For a few years after she graduated from college (from 1929 to 1932), my Grandma drove around Michigan (both peninsulas) in a Model A Ford, working for the Tuberculosis Association. She wore an Indian costume, was known as "Princess Watassa," taught people how to live healthy lives, and shared Indian stories and legends to school children. She traveled alone and followed two-tracks through remote areas, navigating with bad maps to reach country schools. It was hard going. Dusk was a lonely time, especially when she drove past homes with warm, glowing windows where she could see families gathered, eating supper. A deputy once tried to arrest her for vagrancy, and in Bay City she endured some bitter criticism from a man who didn't think much of Indians. She listened to him with grace and diplomacy, and after her presentation a Chippewa Tribal Chief approached her and complimented her composure. On the job, she rarely revealed that she was a white woman with English ancestors, but it wasn't right to pretend otherwise to a Chippewa Indian. When she shared the truth with him, he invited her home and adopted her into the tribe. And so it was that she became an Indian Princess. But she wasn't a typical princess...she climbed trees into her 80's, worked in the apple orchard with my Grandpa, wore Red Wing boots, and taught me the names of wildflowers.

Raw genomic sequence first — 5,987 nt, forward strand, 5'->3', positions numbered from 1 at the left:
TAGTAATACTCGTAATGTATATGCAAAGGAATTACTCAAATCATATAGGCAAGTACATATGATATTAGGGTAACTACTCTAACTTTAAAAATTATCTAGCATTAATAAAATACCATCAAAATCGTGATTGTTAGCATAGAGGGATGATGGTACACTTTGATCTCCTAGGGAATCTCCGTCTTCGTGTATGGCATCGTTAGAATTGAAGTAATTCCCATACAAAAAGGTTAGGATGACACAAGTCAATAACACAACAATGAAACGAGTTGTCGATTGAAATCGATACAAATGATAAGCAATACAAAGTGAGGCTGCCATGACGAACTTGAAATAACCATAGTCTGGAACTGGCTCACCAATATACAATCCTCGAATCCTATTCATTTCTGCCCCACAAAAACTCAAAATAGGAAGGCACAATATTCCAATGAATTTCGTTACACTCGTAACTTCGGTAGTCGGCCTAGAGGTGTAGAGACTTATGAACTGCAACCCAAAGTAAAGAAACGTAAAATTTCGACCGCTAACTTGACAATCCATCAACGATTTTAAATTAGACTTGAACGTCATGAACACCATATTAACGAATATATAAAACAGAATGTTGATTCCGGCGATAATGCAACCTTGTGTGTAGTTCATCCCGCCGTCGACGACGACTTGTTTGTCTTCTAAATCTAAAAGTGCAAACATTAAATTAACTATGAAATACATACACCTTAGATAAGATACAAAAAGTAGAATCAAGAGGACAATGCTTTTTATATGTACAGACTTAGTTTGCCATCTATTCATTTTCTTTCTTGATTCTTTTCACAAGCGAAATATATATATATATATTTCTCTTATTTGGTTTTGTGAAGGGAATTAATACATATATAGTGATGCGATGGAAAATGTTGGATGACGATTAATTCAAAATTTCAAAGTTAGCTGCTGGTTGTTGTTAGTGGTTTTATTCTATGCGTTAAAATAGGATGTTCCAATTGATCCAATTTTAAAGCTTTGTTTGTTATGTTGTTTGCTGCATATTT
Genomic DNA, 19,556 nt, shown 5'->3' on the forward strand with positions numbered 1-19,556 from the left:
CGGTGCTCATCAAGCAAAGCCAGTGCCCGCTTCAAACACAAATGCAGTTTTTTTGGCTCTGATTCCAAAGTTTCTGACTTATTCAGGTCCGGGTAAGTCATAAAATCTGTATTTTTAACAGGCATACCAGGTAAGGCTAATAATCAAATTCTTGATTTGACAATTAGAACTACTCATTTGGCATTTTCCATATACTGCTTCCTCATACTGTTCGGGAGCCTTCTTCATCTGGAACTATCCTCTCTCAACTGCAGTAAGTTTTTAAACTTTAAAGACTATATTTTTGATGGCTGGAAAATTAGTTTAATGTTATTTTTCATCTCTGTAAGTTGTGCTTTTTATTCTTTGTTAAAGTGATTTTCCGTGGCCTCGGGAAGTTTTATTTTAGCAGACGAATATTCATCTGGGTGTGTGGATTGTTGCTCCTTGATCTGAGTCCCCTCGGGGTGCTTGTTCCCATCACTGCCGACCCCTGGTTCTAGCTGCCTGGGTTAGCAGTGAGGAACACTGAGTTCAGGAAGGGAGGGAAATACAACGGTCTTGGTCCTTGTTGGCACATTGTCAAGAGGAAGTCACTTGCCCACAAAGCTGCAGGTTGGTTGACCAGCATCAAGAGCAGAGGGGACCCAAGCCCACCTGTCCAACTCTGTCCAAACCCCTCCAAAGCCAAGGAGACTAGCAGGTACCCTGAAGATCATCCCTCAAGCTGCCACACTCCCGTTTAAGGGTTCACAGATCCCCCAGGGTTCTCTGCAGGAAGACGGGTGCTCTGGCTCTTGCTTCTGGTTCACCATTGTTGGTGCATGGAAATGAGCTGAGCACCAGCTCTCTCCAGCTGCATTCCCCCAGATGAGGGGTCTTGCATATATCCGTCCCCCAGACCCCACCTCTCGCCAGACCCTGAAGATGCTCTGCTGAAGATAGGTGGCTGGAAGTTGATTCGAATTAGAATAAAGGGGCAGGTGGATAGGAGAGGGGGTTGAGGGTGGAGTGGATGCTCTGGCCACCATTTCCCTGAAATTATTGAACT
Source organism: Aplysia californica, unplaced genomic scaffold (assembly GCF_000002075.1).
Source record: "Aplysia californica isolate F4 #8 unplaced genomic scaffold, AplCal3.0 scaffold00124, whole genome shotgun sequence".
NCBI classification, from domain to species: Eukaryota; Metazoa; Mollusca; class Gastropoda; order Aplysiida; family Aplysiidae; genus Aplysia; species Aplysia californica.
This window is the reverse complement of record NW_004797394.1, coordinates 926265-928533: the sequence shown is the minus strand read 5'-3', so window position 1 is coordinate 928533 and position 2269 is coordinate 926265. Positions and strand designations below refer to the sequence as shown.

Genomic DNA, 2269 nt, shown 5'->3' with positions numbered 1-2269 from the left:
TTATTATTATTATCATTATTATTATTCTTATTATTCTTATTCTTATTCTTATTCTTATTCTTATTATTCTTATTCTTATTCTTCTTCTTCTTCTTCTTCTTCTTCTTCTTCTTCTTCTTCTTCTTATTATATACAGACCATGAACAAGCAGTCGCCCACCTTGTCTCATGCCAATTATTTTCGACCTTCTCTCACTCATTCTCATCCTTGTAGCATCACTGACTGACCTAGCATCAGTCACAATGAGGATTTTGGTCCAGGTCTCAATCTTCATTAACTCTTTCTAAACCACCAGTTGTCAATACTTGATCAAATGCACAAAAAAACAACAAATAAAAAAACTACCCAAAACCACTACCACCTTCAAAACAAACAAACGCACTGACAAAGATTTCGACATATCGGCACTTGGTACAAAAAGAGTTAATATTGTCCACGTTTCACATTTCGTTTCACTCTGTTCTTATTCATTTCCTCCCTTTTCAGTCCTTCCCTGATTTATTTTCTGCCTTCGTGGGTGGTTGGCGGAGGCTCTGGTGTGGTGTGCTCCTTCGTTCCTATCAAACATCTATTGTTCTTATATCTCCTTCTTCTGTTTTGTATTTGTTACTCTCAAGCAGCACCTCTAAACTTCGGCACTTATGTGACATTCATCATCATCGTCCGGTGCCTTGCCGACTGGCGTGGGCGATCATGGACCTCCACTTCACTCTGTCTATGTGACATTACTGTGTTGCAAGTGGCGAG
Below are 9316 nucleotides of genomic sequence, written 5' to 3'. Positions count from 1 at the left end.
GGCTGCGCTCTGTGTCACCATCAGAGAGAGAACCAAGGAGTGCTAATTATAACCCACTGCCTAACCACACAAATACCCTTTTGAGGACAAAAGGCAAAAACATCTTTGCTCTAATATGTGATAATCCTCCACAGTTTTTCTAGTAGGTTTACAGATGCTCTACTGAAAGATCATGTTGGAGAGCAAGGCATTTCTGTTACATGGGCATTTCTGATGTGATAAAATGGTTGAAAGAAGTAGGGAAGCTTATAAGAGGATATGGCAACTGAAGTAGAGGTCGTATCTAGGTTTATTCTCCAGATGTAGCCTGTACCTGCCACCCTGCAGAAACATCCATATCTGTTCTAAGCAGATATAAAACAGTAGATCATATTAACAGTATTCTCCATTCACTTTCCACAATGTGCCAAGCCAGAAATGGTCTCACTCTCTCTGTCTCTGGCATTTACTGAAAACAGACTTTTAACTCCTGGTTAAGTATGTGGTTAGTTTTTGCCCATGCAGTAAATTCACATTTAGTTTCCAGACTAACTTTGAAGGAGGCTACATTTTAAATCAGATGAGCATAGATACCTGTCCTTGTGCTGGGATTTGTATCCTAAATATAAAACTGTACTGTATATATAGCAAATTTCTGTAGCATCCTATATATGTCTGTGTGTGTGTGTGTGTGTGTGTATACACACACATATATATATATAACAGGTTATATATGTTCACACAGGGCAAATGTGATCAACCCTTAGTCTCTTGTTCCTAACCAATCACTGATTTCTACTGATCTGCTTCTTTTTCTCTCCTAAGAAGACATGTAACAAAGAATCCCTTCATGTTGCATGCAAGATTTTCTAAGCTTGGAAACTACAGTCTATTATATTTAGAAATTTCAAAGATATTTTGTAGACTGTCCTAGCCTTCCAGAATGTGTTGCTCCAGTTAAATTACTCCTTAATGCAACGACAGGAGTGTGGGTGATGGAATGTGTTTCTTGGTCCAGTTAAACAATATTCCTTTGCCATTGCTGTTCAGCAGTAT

Note: I also considered naming this blog Northern Shoveler (a medium-sized brown duck). It was tempting, but since it's almost April it was not irresistible.
Cindy Hunter Morgan